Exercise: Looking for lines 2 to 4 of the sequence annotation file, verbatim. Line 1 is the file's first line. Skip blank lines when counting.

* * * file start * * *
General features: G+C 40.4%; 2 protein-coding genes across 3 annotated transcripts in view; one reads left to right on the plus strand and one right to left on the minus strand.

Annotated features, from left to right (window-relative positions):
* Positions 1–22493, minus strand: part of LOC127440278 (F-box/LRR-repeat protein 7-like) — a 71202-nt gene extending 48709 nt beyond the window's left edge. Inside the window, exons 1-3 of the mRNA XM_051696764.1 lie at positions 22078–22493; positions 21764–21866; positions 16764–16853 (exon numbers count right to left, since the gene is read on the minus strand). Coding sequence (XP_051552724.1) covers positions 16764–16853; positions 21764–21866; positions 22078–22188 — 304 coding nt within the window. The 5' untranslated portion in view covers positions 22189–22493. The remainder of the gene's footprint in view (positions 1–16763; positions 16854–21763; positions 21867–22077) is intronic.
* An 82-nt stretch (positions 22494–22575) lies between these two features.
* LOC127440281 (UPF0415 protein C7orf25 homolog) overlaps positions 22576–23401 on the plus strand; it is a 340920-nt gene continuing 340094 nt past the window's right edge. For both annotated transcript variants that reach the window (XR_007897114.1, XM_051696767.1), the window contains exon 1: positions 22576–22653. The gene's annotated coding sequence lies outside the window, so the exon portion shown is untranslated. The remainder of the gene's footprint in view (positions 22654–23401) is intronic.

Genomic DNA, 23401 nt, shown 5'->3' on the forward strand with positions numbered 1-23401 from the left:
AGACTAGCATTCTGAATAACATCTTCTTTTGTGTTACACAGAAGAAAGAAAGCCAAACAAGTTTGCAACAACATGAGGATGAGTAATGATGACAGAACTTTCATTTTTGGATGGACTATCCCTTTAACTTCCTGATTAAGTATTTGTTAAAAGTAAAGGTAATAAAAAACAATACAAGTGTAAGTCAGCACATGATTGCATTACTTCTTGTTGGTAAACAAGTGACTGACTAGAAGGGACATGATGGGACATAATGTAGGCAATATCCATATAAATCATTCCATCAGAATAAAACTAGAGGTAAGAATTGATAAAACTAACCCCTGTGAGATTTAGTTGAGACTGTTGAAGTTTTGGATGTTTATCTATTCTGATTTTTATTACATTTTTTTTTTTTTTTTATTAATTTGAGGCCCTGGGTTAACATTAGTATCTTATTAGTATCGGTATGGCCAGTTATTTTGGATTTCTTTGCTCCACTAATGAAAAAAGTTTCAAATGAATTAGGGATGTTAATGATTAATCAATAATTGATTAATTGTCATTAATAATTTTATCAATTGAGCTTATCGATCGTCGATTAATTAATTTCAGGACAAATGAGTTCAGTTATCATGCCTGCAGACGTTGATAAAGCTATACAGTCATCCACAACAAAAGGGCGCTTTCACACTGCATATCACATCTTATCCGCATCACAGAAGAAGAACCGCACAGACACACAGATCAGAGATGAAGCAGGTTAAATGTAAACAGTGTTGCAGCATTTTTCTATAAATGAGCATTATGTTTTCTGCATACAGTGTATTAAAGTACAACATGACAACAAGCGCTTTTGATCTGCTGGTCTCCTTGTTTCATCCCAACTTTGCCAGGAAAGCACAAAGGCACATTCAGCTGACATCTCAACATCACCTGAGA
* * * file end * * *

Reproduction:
Annotated features, from left to right (window-relative positions):
* Positions 1–22493, minus strand: part of LOC127440278 (F-box/LRR-repeat protein 7-like) — a 71202-nt gene extending 48709 nt beyond the window's left edge. Inside the window, exons 1-3 of the mRNA XM_051696764.1 lie at positions 22078–22493; positions 21764–21866; positions 16764–16853 (exon numbers count right to left, since the gene is read on the minus strand). Coding sequence (XP_051552724.1) covers positions 16764–16853; positions 21764–21866; positions 22078–22188 — 304 coding nt within the window. The 5' untranslated portion in view covers positions 22189–22493. The remainder of the gene's footprint in view (positions 1–16763; positions 16854–21763; positions 21867–22077) is intronic.
* An 82-nt stretch (positions 22494–22575) lies between these two features.